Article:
How much is your pocket change really worth? Find out the rarest 50p coins you might have hiding in your spare change and how much you could get for selling them.
A 50p is worth 50p – but to someone who likes to collect coins, their value can be a whole lot more.
The 50p coin is over half a century old, and the Royal Mint has revealed which rare 50p coins you need to look out for.
We’ve also researched how much money you’d get if you chose to sell it.
Why are some 50p coins more rare?
When coins are minted, a certain amount are put into circulation for the general public to use and spend.
There are loads of 50p coins in a standard design.
But, some of the more special, commemorative designs are worth a lot more as they have low mintage figures (not as many were made).
What do you need to look for?
There are two sides to a coin, with the obverse showing a portrait of Her Majesty the Queen.
The coins you need to look for have different designs on the reverse side.
The current design on standard coins is part of the Royal Arms – so it’s anything other than that.
Rarest 50p coins
In reverse order, here are the top 10 valuable coins you want to check in your purse, wallet or pocket as they are worth a whole lot more than other coins.
We’ve taken a look at scarcity and mintage figures plus researched what the coins would likely sell for.
10. 2011 Olympic Shooting 50p
Value: £2 – £4.50
The first coin in the list shows the London Olympics Shooting.
Most coins trade quite well, and you’ll likely get around £4.
9. 2011 Olympic Goalball 50p
Value: £2 – £5
You could get up to £5 for a Goalball 50p coin if you auction it on a sales site.
Considering its face value is 50p, that’s still not a bad return.
8. 2011 Olympic Tennis 50p
Value: £2 – £5
I quite like this coin showing a tennis ball flying over the top of a net.
It’s not a huge seller, but you could still get up to £5 for a very new coin.
7. Beatrix Potter 50p 2018 Peter Rabbit
Value: £4 – £8.50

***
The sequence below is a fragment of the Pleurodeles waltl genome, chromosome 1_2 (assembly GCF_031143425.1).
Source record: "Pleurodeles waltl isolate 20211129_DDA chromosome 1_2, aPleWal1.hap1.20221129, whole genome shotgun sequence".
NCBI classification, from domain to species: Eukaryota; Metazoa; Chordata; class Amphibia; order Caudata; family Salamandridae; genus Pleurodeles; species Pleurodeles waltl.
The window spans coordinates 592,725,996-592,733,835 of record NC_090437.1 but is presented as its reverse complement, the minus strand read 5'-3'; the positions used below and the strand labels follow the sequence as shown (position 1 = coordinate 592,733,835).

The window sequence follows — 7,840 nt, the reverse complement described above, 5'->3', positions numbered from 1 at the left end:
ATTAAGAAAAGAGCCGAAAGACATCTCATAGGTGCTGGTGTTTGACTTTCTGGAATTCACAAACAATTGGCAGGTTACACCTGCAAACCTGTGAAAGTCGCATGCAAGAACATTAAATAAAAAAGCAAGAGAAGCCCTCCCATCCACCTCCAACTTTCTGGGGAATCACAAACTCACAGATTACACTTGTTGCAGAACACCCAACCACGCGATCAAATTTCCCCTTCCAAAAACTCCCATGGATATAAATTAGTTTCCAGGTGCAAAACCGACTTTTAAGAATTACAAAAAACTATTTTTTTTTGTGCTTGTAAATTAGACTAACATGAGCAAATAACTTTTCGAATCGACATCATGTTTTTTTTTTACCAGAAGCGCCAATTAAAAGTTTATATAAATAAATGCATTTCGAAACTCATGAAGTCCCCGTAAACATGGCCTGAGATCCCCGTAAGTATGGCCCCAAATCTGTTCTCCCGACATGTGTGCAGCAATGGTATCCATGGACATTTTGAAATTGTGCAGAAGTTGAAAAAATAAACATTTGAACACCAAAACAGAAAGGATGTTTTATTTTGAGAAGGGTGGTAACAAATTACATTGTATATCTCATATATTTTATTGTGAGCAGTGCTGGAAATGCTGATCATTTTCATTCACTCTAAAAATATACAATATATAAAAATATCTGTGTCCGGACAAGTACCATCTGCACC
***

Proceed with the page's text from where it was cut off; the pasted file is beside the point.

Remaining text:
Beatrix Potter collection of coins are beautifully designed and were first minted in 2016. They proved so popular that the Royal Mint continued to make new designs each year.
This particular Peter Rabbit coin you’re looking for was minted in 2018.
The 50p coins in circulation can get you up to £8.50, but it can fetch more if you have a commemorative one.
The designs have changed over time, and the rabbit you’re looking for is eating radishes.
I have a 2016 Beatrix Potter 50p Peter Rabbit with a circulation of 9.7 million, which is still worth £2.50.
6. Beatrix Potter 50p 2018 Flopsy Bunny
Value: £4 – £9
Beatrix Potter 50p coins are very popular, which is why this is the next on the list.
This is the first and only time Flopsy Bunny is minted on a coin, and they are the rarest 50p coins in the Beatrix Potter set.
5. 2011 Olympic Football 50p
Value: £13 – £25
The football 50p coin is one of the most popular in the Olympics Games set.
The coin explains the offside rule very clearly.
Perhaps the more tongue in cheek approach to the design is why it gets more than face value?
4. 2011 Olympic Judo
Value: £7 – £18
The Judo coins are pretty popular versus the other London Olympics, and it shows two people in the middle of a throw.
You could likely get £15 for these valuable 50p coins.
3. 2011 Olympic Triathlon
Value: £10 – £15
The 2011 Olympic Triathlon coin shows three different people; one swimming, one cycling and the other running.
In really excellent condition, you can get £15+ for selling the coin.
2. 2011 Olympic Wrestling
Estimated market price: £7- £13
Part of the 2011 Olympics 50p coins, this is the rarest coin in the set.
Although it’s one of the rarest, other Olympic coins go for a bit more.
1. Rarest 50p coin – 2009 Kew Gardens 50p
Estimated value: £150
Kew Gardens is the rarest 50p coins in circulation.
It is the rarest coin as the Royal Mint didn’t create as many of them, making them a lot harder to come by.
They first appeared in 2009 to commemorate the 250th anniversary of the Royal Botanic Gardens in London. The Kew Gardens 50p coin was the only coin minted in 2009.